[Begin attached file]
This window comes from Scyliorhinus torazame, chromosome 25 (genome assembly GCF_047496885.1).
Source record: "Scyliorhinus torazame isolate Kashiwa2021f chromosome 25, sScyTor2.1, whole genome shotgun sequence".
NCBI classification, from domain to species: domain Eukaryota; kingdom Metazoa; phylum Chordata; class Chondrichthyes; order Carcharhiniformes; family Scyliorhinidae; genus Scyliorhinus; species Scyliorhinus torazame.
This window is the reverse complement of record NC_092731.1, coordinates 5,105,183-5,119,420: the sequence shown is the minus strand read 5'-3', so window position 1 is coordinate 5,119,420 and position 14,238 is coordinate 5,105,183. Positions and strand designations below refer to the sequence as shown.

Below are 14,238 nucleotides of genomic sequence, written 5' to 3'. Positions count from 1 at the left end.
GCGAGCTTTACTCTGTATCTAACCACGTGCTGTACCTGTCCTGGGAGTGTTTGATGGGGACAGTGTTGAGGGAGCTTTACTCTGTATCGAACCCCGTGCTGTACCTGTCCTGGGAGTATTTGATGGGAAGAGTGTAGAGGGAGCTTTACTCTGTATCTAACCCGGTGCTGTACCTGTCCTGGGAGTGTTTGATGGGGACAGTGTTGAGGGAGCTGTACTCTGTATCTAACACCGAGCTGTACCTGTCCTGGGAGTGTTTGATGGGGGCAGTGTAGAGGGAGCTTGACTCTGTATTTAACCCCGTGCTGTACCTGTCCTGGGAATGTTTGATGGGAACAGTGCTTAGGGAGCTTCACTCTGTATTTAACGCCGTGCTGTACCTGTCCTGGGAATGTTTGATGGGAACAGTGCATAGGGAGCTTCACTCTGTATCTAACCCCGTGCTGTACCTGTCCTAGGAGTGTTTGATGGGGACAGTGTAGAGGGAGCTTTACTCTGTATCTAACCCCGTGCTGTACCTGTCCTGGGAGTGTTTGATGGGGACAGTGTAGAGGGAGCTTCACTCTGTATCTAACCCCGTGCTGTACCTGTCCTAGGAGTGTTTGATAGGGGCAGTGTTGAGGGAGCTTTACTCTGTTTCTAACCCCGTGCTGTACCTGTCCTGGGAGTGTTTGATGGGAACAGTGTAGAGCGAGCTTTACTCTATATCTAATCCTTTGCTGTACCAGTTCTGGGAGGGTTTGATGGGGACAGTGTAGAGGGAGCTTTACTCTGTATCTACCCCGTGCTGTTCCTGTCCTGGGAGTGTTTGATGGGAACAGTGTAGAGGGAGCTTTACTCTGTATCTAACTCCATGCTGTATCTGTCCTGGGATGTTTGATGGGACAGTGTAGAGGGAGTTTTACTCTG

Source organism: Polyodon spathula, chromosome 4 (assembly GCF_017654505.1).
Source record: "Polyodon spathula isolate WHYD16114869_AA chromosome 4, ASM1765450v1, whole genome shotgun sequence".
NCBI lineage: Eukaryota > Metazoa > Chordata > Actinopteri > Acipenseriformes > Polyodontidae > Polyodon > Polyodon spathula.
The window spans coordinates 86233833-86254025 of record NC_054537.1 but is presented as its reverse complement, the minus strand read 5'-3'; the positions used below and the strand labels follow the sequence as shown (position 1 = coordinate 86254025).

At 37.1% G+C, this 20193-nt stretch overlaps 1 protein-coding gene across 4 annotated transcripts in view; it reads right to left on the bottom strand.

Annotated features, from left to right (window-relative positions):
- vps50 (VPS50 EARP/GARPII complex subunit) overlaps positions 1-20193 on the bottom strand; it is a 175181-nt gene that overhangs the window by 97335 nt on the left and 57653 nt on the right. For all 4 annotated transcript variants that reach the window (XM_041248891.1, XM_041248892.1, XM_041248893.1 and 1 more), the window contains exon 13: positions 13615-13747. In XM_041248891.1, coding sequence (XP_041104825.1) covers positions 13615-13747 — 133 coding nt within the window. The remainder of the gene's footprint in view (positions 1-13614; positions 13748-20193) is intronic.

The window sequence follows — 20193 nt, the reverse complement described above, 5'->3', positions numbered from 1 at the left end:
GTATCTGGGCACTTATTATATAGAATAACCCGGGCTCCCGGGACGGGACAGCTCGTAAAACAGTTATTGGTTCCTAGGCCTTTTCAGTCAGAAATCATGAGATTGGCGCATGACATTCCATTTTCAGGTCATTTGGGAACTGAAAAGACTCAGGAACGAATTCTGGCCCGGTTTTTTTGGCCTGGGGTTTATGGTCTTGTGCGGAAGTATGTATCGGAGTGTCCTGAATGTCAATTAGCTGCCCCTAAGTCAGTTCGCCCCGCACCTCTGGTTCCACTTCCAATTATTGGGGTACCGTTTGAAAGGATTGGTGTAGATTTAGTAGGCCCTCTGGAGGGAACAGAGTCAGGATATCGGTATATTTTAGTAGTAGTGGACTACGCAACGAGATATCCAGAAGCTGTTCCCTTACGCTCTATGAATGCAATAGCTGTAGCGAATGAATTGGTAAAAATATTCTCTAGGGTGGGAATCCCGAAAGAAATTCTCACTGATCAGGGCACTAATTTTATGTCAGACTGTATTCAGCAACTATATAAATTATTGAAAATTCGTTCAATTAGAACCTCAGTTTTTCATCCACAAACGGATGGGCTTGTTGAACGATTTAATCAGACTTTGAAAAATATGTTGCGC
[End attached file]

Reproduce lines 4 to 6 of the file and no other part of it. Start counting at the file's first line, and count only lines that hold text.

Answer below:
This window is the reverse complement of record NC_092731.1, coordinates 5,105,183-5,119,420: the sequence shown is the minus strand read 5'-3', so window position 1 is coordinate 5,119,420 and position 14,238 is coordinate 5,105,183. Positions and strand designations below refer to the sequence as shown.

Below are 14,238 nucleotides of genomic sequence, written 5' to 3'. Positions count from 1 at the left end.
GCGAGCTTTACTCTGTATCTAACCACGTGCTGTACCTGTCCTGGGAGTGTTTGATGGGGACAGTGTTGAGGGAGCTTTACTCTGTATCGAACCCCGTGCTGTACCTGTCCTGGGAGTATTTGATGGGAAGAGTGTAGAGGGAGCTTTACTCTGTATCTAACCCGGTGCTGTACCTGTCCTGGGAGTGTTTGATGGGGACAGTGTTGAGGGAGCTGTACTCTGTATCTAACACCGAGCTGTACCTGTCCTGGGAGTGTTTGATGGGGGCAGTGTAGAGGGAGCTTGACTCTGTATTTAACCCCGTGCTGTACCTGTCCTGGGAATGTTTGATGGGAACAGTGCTTAGGGAGCTTCACTCTGTATTTAACGCCGTGCTGTACCTGTCCTGGGAATGTTTGATGGGAACAGTGCATAGGGAGCTTCACTCTGTATCTAACCCCGTGCTGTACCTGTCCTAGGAGTGTTTGATGGGGACAGTGTAGAGGGAGCTTTACTCTGTATCTAACCCCGTGCTGTACCTGTCCTGGGAGTGTTTGATGGGGACAGTGTAGAGGGAGCTTCACTCTGTATCTAACCCCGTGCTGTACCTGTCCTAGGAGTGTTTGATAGGGGCAGTGTTGAGGGAGCTTTACTCTGTTTCTAACCCCGTGCTGTACCTGTCCTGGGAGTGTTTGATGGGAACAGTGTAGAGCGAGCTTTACTCTATATCTAATCCTTTGCTGTACCAGTTCTGGGAGGGTTTGATGGGGACAGTGTAGAGGGAGCTTTACTCTGTATCTACCCCGTGCTGTTCCTGTCCTGGGAGTGTTTGATGGGAACAGTGTAGAGGGAGCTTTACTCTGTATCTAACTCCATGCTGTATCTGTCCTGGGATGTTTGATGGGACAGTGTAGAGGGAGTTTTACTCTG